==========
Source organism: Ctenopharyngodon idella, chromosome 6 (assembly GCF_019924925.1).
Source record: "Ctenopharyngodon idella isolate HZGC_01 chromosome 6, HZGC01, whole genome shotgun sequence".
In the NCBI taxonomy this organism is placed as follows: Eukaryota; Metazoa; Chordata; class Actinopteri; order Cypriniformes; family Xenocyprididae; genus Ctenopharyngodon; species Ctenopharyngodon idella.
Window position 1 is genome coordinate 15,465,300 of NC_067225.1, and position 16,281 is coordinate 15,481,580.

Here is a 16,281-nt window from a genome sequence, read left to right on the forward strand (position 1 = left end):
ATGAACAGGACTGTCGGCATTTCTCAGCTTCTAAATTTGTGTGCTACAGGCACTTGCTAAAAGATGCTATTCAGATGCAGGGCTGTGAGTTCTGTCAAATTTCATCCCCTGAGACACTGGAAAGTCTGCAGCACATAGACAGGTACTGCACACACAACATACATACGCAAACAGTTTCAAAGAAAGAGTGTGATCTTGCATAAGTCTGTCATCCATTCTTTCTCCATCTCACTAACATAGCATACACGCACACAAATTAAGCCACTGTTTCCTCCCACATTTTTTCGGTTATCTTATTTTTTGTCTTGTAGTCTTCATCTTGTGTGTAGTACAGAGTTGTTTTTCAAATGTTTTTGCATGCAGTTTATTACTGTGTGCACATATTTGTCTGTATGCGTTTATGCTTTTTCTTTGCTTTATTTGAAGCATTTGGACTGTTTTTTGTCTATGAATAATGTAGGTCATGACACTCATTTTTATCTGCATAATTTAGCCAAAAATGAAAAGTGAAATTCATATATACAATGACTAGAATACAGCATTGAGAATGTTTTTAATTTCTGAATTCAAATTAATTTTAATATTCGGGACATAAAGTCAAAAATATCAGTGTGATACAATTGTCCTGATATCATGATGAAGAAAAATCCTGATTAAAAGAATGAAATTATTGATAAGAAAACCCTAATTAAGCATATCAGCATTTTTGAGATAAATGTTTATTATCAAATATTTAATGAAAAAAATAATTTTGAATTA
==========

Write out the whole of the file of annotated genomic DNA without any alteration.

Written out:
Source organism: Ctenopharyngodon idella, chromosome 6 (assembly GCF_019924925.1).
Source record: "Ctenopharyngodon idella isolate HZGC_01 chromosome 6, HZGC01, whole genome shotgun sequence".
In the NCBI taxonomy this organism is placed as follows: Eukaryota; Metazoa; Chordata; class Actinopteri; order Cypriniformes; family Xenocyprididae; genus Ctenopharyngodon; species Ctenopharyngodon idella.
Window position 1 is genome coordinate 15,465,300 of NC_067225.1, and position 16,281 is coordinate 15,481,580.

Here is a 16,281-nt window from a genome sequence, read left to right on the forward strand (position 1 = left end):
ATGAACAGGACTGTCGGCATTTCTCAGCTTCTAAATTTGTGTGCTACAGGCACTTGCTAAAAGATGCTATTCAGATGCAGGGCTGTGAGTTCTGTCAAATTTCATCCCCTGAGACACTGGAAAGTCTGCAGCACATAGACAGGTACTGCACACACAACATACATACGCAAACAGTTTCAAAGAAAGAGTGTGATCTTGCATAAGTCTGTCATCCATTCTTTCTCCATCTCACTAACATAGCATACACGCACACAAATTAAGCCACTGTTTCCTCCCACATTTTTTCGGTTATCTTATTTTTTGTCTTGTAGTCTTCATCTTGTGTGTAGTACAGAGTTGTTTTTCAAATGTTTTTGCATGCAGTTTATTACTGTGTGCACATATTTGTCTGTATGCGTTTATGCTTTTTCTTTGCTTTATTTGAAGCATTTGGACTGTTTTTTGTCTATGAATAATGTAGGTCATGACACTCATTTTTATCTGCATAATTTAGCCAAAAATGAAAAGTGAAATTCATATATACAATGACTAGAATACAGCATTGAGAATGTTTTTAATTTCTGAATTCAAATTAATTTTAATATTCGGGACATAAAGTCAAAAATATCAGTGTGATACAATTGTCCTGATATCATGATGAAGAAAAATCCTGATTAAAAGAATGAAATTATTGATAAGAAAACCCTAATTAAGCATATCAGCATTTTTGAGATAAATGTTTATTATCAAATATTTAATGAAAAAAATAATTTTGAATTA